There are two openings, each addressed to a different audience, each with different goals. The first is the written mediation summary. It usually contains facts and arguments already familiar to the parties, so the summary is mostly aimed at the mediator. Its purpose: to educate the mediator on the facts and, hopefully, start her seeing the case from your point of view. If you write a good, complete summary, you have a shot at that. At the very least, your mediator is impressed with your preparation. Or you could submit a bad summary Ė say, a copy of the writ, a cut-and-paste from the brief statement of defenses, or a copy of a demand letter written a year ago. Mediators see these kinds of summaries all too often. They are not educated, influenced, or impressed.

The second opening is the opening statement at the joint session. This is not really aimed at the mediator (so it makes little sense to address it to her), but at the decision maker on the other side of the table. Part of the opening statementís purpose may be to look good for the client. This is not a bad thing, particularly if itís an important client, or one who may be skeptical or scared; however, posturing too much may rouse unreasonable expectations and impede the process. But if the statement is sometimes designed to impress the client, itís almost always designed to impress the other side. Each counsel wants to show the opponent the bad things that could happen if the case has to try. Plaintiff and defendant do that a little differently.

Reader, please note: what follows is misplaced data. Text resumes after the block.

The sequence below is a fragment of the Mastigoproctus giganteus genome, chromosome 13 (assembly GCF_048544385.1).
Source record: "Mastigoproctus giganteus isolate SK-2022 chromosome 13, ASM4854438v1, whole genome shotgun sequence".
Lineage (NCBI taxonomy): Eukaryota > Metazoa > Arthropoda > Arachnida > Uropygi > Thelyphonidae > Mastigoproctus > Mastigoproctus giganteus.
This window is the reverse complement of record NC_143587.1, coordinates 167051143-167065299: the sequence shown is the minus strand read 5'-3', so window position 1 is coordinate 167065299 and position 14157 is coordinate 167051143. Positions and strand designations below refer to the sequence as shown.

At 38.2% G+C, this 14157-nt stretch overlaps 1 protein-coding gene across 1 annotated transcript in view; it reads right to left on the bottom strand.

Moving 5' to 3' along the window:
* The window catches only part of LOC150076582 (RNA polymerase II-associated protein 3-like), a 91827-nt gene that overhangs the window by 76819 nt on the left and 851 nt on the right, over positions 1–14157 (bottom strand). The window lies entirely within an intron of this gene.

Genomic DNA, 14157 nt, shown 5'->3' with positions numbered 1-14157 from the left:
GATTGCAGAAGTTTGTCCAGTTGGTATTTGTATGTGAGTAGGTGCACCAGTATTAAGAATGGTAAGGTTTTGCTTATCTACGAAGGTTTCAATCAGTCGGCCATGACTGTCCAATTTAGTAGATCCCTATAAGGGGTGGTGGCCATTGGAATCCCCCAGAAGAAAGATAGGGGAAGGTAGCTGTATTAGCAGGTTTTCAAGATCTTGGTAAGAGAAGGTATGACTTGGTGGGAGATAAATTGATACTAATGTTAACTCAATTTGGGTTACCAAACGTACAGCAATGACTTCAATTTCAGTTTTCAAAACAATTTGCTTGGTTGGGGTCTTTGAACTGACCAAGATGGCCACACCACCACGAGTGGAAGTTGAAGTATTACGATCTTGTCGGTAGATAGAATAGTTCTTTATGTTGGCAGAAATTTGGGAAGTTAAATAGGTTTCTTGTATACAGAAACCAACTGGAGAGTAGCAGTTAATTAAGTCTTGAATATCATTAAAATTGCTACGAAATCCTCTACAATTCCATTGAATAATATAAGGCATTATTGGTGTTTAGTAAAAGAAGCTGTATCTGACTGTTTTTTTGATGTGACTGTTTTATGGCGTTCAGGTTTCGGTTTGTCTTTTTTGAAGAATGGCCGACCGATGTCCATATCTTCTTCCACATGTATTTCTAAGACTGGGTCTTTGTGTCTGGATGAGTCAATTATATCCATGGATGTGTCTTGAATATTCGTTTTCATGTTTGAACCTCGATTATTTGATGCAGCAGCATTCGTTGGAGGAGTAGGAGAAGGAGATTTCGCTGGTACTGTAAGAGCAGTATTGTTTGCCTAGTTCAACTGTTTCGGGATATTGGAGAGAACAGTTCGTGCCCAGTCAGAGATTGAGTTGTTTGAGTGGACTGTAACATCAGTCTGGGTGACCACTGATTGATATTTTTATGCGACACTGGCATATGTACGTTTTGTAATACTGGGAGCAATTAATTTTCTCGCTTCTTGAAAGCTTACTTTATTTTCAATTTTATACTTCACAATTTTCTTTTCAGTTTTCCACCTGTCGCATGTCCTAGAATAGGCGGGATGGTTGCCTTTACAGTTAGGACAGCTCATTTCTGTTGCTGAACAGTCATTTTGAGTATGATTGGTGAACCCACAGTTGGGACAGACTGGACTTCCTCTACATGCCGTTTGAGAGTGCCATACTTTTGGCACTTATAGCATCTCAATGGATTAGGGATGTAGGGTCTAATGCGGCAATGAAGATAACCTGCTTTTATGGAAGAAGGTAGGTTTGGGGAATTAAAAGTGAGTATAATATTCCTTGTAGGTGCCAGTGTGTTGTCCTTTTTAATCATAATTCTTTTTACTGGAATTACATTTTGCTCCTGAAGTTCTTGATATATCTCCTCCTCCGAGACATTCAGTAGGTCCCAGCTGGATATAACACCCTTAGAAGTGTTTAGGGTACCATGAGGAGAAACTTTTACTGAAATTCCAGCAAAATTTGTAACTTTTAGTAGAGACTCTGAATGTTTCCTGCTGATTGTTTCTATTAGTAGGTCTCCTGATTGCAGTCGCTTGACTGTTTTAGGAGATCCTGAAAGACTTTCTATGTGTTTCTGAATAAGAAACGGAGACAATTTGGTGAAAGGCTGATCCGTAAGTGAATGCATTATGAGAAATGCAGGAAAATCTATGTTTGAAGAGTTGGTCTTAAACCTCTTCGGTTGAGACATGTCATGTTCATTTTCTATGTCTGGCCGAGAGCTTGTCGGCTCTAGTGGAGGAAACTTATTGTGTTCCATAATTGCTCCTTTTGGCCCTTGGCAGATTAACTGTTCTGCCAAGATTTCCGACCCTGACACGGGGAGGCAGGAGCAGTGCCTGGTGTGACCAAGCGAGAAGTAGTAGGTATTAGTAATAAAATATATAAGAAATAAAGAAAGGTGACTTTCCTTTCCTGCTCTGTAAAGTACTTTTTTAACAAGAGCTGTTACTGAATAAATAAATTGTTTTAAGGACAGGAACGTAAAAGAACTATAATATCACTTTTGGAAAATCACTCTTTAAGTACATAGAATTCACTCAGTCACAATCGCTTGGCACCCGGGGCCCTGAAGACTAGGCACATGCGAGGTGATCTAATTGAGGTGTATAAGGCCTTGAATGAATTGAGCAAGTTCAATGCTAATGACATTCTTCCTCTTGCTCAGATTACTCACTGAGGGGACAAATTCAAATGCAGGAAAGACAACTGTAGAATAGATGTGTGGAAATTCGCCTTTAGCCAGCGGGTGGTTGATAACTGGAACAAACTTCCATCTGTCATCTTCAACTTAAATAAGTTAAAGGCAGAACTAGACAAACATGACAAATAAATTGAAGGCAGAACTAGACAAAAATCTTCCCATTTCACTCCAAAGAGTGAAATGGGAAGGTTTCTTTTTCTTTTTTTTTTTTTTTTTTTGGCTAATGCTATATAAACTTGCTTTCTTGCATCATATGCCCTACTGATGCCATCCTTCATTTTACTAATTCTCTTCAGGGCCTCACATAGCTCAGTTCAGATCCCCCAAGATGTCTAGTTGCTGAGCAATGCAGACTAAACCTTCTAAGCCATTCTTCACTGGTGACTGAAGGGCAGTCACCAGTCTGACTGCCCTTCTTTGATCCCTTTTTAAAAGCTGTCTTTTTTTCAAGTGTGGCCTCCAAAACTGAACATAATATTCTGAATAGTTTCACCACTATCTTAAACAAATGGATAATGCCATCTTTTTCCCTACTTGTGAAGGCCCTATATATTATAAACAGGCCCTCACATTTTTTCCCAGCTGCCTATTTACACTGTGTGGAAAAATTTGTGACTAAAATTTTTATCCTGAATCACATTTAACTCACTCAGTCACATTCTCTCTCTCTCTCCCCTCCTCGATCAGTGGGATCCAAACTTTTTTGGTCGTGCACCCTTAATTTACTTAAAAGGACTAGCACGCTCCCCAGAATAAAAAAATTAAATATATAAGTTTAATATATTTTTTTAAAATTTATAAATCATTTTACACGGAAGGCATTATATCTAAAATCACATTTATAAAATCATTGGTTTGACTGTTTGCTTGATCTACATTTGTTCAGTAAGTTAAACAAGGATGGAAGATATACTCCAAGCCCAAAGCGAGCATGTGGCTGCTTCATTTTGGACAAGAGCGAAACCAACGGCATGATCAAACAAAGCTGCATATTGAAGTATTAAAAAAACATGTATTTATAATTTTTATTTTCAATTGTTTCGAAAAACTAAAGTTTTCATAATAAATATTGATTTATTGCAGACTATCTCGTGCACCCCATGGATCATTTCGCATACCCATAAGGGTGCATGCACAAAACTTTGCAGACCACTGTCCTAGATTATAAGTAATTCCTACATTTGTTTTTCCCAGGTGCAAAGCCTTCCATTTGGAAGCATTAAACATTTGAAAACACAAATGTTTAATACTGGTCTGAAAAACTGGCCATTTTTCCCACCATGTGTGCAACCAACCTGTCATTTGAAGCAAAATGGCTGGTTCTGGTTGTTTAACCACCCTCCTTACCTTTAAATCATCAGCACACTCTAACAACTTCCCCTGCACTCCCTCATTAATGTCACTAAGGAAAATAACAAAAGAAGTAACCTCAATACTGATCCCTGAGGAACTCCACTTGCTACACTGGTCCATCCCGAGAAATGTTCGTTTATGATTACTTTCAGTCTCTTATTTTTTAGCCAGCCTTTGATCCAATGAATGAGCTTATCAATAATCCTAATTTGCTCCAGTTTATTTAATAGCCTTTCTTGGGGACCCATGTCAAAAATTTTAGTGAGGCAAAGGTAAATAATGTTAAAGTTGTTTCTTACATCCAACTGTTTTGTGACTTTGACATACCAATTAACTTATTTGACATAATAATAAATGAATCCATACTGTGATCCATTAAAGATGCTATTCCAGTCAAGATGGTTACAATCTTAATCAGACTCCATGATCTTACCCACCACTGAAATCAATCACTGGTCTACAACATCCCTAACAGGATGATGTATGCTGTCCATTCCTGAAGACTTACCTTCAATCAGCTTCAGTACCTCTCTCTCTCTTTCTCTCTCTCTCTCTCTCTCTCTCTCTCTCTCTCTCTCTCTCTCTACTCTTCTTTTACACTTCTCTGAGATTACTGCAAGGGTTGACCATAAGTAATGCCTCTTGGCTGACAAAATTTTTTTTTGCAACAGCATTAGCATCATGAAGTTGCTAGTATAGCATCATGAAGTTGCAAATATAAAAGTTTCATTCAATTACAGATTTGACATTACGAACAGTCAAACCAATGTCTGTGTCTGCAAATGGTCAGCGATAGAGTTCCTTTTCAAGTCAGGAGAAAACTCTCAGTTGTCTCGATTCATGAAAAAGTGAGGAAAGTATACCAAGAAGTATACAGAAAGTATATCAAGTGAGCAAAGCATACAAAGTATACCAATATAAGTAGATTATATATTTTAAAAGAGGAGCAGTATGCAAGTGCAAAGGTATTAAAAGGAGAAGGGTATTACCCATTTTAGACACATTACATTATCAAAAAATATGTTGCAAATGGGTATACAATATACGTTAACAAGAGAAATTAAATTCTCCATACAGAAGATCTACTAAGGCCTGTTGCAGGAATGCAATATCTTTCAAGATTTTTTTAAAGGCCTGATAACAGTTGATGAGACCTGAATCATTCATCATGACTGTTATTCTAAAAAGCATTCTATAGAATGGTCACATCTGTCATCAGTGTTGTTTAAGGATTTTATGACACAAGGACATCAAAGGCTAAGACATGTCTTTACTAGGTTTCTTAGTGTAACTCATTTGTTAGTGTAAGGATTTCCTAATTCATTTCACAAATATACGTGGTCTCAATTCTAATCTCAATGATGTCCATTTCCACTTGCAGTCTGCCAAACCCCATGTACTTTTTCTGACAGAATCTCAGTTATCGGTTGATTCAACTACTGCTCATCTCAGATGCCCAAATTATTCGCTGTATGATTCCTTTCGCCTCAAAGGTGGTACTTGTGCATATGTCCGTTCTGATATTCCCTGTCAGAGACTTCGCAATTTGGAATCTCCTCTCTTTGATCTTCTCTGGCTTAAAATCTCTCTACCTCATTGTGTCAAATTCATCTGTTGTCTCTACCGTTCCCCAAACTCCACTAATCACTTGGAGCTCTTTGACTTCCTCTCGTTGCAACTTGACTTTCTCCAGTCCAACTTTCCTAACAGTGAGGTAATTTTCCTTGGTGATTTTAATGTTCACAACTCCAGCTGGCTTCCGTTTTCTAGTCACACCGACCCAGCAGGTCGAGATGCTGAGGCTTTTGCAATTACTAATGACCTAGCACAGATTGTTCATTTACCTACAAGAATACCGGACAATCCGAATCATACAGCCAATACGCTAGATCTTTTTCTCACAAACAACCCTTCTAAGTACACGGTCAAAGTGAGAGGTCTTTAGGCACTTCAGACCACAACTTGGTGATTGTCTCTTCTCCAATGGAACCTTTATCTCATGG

Plaintiffís counsel would like to show the adjuster that, if necessary, she will be an effective advocate at trial. She makes her point by skillfully presenting the strengths of her case Ė and by effectively acknowledging and addressing its weaknesses. The weaknesses are often ignored; many counsel seem to think they should only talk up the positive. This may impress the client but not the adjuster, who knows everything will come out in front of the jury Ė and that counsel better be ready for it.

Counsel would also like to show the adjuster that she has a good client. If the adjuster was not at plaintiffís deposition to see what he is like, then a big opportunity is being missed when a likeable, credible plaintiff just sits there, mute. Prepare him, and have him talk. Or, quite often, it is the spouse who tells the story best Ė and who should be prepared to tell it.